EXPERIENCE:

 JC Penney co, Milwaukee, WI

Summers:   worked as waiter

Present:       Assistant manager 

  • Promoted to assistant manager within 5 months 
  • Involved in training new waiters\waitresses 
  • Undertook the work of cocktail hostess, when required

In the unavailability of the manager, ran tapes and tallies.

 AWARDS\ACTIVITIES

  • Business Marketing Association, Treas.
  • Hall council for Representative
  • Volunteer Coordinator- Special Olympics
  • Marquette Scholarship (2years)

EDUCATION 

Arizona State University, Tempe, Arizona

Candidate for Master of Business Administration

  • Recipient of Michael G. Foster Students First Scholarship
  • GMAT 710
  • Member of Net Impact
  • President of  Entrepreneurship and Venture Capital Club and the Environmental Innovation Challenge

POINT LOMA NAZARENE UNIVERSITY, San Diego, CA

Bachelor of Arts, Business Administration; concentrations in International Business and Finance

  • 3.78 GPA Magna cum Laude
  • Awarded Fermanian School of Business Student of The Year in 2009 and out 113 other senior business students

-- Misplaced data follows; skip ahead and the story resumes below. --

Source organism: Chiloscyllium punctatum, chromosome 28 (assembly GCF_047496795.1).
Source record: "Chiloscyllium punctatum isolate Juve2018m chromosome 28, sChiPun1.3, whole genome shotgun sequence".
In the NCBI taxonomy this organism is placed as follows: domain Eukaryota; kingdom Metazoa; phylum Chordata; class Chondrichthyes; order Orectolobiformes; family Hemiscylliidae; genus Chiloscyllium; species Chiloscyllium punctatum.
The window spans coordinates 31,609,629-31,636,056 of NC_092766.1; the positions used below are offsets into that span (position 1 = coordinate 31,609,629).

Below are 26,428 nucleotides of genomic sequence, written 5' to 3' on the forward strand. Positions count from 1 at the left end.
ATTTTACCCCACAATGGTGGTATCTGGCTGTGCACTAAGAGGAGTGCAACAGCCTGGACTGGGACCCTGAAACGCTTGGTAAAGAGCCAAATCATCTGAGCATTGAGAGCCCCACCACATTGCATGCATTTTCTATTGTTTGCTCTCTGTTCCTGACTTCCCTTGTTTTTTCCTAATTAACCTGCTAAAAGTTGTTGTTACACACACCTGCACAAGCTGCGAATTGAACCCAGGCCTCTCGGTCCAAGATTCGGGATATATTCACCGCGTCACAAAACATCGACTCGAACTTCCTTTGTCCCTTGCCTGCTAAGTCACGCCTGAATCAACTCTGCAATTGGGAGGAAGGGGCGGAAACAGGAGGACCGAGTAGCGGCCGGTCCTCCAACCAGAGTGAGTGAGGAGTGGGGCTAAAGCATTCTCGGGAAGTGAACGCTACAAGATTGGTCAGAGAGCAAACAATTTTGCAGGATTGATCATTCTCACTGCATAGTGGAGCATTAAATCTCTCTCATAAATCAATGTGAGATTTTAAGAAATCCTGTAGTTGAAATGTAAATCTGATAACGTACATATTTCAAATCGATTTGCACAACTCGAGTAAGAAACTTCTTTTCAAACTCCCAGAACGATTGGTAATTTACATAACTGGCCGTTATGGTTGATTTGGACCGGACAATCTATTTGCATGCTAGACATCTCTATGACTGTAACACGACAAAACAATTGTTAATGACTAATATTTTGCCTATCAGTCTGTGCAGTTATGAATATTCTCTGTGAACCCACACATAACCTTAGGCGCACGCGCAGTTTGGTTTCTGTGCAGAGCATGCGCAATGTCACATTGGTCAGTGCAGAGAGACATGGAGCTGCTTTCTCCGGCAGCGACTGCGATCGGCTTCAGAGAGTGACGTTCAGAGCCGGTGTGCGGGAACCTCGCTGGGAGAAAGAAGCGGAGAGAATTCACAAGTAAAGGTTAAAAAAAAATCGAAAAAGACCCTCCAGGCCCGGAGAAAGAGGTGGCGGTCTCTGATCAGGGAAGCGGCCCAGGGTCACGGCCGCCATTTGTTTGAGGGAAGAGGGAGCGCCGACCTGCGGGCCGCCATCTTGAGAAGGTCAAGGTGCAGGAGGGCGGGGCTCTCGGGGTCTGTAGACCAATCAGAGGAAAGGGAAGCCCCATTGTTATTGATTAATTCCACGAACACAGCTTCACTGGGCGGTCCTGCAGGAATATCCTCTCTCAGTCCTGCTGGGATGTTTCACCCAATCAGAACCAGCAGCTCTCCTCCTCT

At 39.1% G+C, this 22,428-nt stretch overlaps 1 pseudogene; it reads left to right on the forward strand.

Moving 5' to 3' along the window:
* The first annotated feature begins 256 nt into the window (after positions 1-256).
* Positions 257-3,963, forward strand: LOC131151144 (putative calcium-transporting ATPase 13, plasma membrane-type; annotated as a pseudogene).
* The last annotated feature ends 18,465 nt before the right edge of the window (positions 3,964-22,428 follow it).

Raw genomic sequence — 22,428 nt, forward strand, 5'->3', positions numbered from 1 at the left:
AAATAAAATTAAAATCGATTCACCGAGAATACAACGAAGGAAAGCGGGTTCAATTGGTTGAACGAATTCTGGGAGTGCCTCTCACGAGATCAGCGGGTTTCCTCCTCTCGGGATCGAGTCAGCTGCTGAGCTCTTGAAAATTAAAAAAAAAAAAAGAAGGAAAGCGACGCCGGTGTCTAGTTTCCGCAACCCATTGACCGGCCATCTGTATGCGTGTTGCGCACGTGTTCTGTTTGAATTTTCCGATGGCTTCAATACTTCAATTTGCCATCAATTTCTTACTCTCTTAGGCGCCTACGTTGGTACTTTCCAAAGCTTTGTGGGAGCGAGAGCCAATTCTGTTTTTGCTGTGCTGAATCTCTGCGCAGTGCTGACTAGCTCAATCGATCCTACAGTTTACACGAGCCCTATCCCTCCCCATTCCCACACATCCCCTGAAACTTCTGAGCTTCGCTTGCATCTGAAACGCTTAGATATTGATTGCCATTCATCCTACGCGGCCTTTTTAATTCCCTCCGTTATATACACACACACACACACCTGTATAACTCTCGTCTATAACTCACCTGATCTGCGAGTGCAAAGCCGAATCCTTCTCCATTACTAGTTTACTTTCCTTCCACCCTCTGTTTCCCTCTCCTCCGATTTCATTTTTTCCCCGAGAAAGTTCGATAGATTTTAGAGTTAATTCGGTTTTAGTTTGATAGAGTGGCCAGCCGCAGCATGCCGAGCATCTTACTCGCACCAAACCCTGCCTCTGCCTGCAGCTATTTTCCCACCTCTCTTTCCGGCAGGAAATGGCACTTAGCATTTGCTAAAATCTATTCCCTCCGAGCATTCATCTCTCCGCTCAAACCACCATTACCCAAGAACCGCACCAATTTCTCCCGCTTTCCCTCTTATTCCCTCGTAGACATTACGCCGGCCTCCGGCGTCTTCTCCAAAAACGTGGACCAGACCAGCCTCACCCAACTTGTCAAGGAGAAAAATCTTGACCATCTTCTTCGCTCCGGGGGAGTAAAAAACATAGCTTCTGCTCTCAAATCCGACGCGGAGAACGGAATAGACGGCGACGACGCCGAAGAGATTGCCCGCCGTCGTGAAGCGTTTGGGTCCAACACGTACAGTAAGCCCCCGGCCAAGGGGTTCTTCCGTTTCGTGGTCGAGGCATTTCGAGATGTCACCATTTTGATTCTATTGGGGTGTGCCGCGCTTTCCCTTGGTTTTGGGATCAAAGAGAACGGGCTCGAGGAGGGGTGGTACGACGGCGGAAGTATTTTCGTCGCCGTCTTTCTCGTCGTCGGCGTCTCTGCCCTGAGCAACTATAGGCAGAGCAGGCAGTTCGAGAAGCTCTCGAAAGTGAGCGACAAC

• Founded and Presided over PLNU Microfinance Club, Developed a club model that was hailed nationally
  • Studied International Business and Latin American culture for one semester at University VERITAS IN Costa Rica

EXPERIENCE

EDIFY, Santo Domingo, Dominican Republic

Provides funding and training to schools in developing countries. 

Program Manager, Dominican Republic

Managed debt investments and helmed development for educational social entrepreneurs in the Dominican Republic.

  • Grew school microloan portfolio from $1.1MM to $2.2MM and expanded program operation from 148 financially viable schools from impoverished children to 580+ schools in two years 
  • Managed a cross cultural team of American and Dominican staff with 300percent growth and management of four direct reports.
  • Headed the committee on implementing the 90,000$ budget program for training and training programs
  • Helped in the designing and implementation of  the measurement and analysis tool  for school purposes in Rwanda
  • Developed financial training program for 268 school owners and directors to improve their financial management and leadership, resulting in 113 schools improving long term financial sustainability through learned strategies